There are many other ways to display a popup than just putting it at the center of the screen. You could have it to show on either side or attached to the bottom of the browser’s window.
And the important thing is that your audience will respond to either of them in an entirely different way.
They might scoff at the centered popup since they’ve already seen so many of them around. But a corner one might attract their attention and get them to click.
So, instead of assuming that centered popup will perform the best, test different positions to find out the most optimal one for your visitors.
Launch an A/B test within Wisepops’ interface and set the variation to display in a different location. Then measure the performance of each popup to see which one performed the best.
#5. Change the Display Effect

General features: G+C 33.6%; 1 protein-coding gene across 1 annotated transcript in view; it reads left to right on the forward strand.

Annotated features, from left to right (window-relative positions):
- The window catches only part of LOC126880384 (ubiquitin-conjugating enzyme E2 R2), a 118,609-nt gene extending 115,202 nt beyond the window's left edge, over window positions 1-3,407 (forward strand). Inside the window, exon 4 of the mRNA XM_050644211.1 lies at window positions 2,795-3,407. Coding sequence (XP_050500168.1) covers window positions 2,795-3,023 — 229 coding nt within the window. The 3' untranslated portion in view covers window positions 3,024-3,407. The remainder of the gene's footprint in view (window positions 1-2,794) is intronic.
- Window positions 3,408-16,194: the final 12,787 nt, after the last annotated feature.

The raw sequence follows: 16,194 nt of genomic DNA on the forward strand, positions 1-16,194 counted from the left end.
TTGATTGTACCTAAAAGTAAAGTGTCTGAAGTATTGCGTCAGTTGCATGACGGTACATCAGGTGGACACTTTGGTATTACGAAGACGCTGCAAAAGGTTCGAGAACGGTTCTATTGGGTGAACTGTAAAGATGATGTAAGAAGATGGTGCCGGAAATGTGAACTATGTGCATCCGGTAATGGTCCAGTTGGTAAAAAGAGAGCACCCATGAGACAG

Finally, here’s one of the simplest, yet incredibly effective tweaks you could make.
But before I tell you more about it, let me ask you this:
Do you sometimes get surprised by a popup?
I do, particularly, if it shows up in an unusual way. If, instead of smoothly appearing on screen, it slides in or fades in, for example.
And you know, that’s precisely the reason why those popups are set this way – to surprise visitors and ensure they’ll notice them.
Because one of the biggest challenges with popups is actually to make a person to pay attention to them.
And luckily, achieving that isn’t as difficult as it may seem.
How? By testing how visitors react to different display effects.
If you’ve always used the default setting, then create a split test to see if a sliding popup generates higher engagement.
I know, this doesn’t seem like a massive change. But given how we’re naturally tuned to things that surprise us, it might have a huge effect on your conversions.